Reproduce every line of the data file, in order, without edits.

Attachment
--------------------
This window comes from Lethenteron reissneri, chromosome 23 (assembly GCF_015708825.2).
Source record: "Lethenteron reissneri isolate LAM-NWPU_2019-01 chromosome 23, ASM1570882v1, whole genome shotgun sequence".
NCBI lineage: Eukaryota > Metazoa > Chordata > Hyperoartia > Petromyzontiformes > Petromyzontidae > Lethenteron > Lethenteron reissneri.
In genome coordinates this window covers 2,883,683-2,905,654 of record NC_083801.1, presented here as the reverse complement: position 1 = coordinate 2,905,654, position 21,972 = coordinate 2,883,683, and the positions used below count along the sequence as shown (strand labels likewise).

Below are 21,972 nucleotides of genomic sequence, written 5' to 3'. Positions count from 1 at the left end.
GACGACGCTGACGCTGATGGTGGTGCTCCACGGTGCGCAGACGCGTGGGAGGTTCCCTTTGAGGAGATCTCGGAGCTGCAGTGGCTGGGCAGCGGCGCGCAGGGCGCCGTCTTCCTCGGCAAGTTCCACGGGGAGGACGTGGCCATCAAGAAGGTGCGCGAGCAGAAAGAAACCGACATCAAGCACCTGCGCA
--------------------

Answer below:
This window comes from Lethenteron reissneri, chromosome 23 (assembly GCF_015708825.2).
Source record: "Lethenteron reissneri isolate LAM-NWPU_2019-01 chromosome 23, ASM1570882v1, whole genome shotgun sequence".
NCBI lineage: Eukaryota > Metazoa > Chordata > Hyperoartia > Petromyzontiformes > Petromyzontidae > Lethenteron > Lethenteron reissneri.
In genome coordinates this window covers 2,883,683-2,905,654 of record NC_083801.1, presented here as the reverse complement: position 1 = coordinate 2,905,654, position 21,972 = coordinate 2,883,683, and the positions used below count along the sequence as shown (strand labels likewise).

Below are 21,972 nucleotides of genomic sequence, written 5' to 3'. Positions count from 1 at the left end.
GACGACGCTGACGCTGATGGTGGTGCTCCACGGTGCGCAGACGCGTGGGAGGTTCCCTTTGAGGAGATCTCGGAGCTGCAGTGGCTGGGCAGCGGCGCGCAGGGCGCCGTCTTCCTCGGCAAGTTCCACGGGGAGGACGTGGCCATCAAGAAGGTGCGCGAGCAGAAAGAAACCGACATCAAGCACCTGCGCA